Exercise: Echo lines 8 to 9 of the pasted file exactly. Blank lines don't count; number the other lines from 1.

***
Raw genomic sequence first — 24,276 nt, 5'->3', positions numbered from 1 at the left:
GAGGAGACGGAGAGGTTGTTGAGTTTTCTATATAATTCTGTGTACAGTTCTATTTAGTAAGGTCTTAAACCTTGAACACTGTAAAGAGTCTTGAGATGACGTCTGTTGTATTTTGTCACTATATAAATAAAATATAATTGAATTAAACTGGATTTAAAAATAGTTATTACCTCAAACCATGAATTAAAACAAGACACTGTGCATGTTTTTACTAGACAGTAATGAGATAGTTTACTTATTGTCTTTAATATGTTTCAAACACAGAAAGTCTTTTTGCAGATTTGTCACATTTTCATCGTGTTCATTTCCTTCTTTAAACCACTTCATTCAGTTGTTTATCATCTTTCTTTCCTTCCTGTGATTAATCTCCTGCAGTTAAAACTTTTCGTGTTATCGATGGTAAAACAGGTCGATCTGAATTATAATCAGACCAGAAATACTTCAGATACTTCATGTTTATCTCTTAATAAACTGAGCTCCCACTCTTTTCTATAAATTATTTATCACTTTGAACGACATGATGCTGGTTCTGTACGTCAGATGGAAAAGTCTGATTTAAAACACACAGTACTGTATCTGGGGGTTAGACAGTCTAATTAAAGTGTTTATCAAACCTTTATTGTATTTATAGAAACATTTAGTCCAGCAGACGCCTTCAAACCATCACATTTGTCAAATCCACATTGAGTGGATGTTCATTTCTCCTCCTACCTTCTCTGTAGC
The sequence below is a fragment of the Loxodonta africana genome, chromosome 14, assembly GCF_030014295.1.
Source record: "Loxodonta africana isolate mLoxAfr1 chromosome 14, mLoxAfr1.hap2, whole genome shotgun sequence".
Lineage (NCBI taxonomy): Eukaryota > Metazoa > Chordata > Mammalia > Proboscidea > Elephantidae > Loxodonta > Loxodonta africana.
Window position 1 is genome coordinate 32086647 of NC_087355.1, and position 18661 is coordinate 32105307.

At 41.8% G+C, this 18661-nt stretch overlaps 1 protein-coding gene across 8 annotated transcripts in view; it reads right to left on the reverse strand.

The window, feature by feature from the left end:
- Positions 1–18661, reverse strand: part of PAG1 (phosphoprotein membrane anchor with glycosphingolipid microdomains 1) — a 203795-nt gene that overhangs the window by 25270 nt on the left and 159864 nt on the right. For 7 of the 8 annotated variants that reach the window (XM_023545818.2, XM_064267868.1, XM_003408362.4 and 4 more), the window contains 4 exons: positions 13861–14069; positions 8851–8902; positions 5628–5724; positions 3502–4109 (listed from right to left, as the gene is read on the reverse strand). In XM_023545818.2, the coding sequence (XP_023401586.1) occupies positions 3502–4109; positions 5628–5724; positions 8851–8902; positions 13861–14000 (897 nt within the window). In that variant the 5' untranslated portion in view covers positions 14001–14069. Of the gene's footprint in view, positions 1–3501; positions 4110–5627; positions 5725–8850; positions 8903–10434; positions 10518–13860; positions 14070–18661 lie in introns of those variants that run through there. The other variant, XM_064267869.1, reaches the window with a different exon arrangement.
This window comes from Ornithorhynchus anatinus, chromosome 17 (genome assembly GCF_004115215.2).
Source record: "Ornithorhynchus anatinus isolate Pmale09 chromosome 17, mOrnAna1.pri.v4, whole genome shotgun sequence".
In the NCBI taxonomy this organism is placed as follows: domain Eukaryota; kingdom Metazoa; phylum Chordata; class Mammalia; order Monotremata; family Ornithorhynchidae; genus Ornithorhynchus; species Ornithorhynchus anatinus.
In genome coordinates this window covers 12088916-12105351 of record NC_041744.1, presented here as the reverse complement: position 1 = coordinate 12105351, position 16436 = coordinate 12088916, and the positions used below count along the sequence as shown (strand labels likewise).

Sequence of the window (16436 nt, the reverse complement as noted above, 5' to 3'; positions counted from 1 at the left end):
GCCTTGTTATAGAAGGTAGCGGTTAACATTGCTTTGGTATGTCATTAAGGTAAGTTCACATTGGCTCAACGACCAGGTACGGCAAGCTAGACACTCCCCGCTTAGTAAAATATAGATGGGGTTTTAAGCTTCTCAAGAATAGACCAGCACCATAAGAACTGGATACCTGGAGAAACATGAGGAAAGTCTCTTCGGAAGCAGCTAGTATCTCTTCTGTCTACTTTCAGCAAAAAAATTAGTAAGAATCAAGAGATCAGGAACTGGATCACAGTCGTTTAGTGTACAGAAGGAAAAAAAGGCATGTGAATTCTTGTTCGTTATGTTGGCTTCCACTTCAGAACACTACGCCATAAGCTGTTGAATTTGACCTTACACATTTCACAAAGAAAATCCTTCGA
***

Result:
The window, feature by feature from the left end:
- Positions 1–18661, reverse strand: part of PAG1 (phosphoprotein membrane anchor with glycosphingolipid microdomains 1) — a 203795-nt gene that overhangs the window by 25270 nt on the left and 159864 nt on the right. For 7 of the 8 annotated variants that reach the window (XM_023545818.2, XM_064267868.1, XM_003408362.4 and 4 more), the window contains 4 exons: positions 13861–14069; positions 8851–8902; positions 5628–5724; positions 3502–4109 (listed from right to left, as the gene is read on the reverse strand). In XM_023545818.2, the coding sequence (XP_023401586.1) occupies positions 3502–4109; positions 5628–5724; positions 8851–8902; positions 13861–14000 (897 nt within the window). In that variant the 5' untranslated portion in view covers positions 14001–14069. Of the gene's footprint in view, positions 1–3501; positions 4110–5627; positions 5725–8850; positions 8903–10434; positions 10518–13860; positions 14070–18661 lie in introns of those variants that run through there. The other variant, XM_064267869.1, reaches the window with a different exon arrangement.